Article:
They conclude that the SPF forecast outperform the autoregressive model before the Great Moderation. After the great moderation the outperformance of the SPF is roughly the same as the autoregressive model. Campbell’s findings are in line with Diebold et al. (1997) that shocks in macroeconomic variables are overestimated in the SPF forecasts.

Forecasters have different beliefs about the future, and therefore different predictions. Engelberg, Manski and Williams (2006) try to find dispersion between individuals with the same beliefs. Their research is comparing this subjective probability distribution with the point forecast using the SPF data for inflation and GDP growth. Thus, the point forecast from each individual is compared with the mean, median and modes of their subjective distribution. The results show that the predictions differ significantly among forecasters. Many forecasters are giving a more favorable point forecast relative to their subjective distribution. For GDP growth, if the prediction of the forecaster is deviating from its mean, median or modes, then the forecaster is more likely to report a prediction above the upper bound than below the lower bound. While the opposite holds for inflation.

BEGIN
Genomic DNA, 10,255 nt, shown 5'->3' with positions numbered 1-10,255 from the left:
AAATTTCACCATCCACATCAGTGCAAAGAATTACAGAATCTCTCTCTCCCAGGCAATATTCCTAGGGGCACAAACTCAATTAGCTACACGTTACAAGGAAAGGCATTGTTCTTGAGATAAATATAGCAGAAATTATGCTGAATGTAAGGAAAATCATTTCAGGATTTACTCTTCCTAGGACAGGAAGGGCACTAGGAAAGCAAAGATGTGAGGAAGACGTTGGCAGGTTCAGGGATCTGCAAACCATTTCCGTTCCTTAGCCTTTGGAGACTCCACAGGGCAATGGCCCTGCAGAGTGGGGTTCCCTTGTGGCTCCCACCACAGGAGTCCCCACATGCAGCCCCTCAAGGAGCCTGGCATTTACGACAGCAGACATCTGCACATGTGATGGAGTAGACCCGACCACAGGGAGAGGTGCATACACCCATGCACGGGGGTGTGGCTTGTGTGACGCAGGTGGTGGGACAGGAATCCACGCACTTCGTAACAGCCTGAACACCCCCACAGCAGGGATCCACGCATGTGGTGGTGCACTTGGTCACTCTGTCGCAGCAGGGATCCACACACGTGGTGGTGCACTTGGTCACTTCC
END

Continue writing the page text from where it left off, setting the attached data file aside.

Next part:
Meaning that forecasters are optimistically predict the GDP growth and pessimistically predict the inflation rate. They also notice that forecasters whom report favorable forecasts tend to do so in the periods following up. This is in line with Diebold et al.

(1997) that the forecasts are serially correlated. They conclude that the SPF should not be used to point forecast macroeconomic variables. Lamont (2001) tries to find a reason why forecasters are overestimating their predictions. Lamont suggests that the forecast depends on the age and the reputation of the forecaster. In case of age, the older the forecaster becomes the more thorough forecast he will make.

Lamont finds evidence that older people are making more daring and risky forecasts compared to their forecasts when they were younger. In case of reputation, the forecaster is rewarded for their forecast. The forecaster is trying to acquire a reputation by giving a favorable prediction. Therefore the forecaster has an incentive to manipulate their own beliefs and forecast relative to other forecasters, because they want to maximize the market value of their reputation.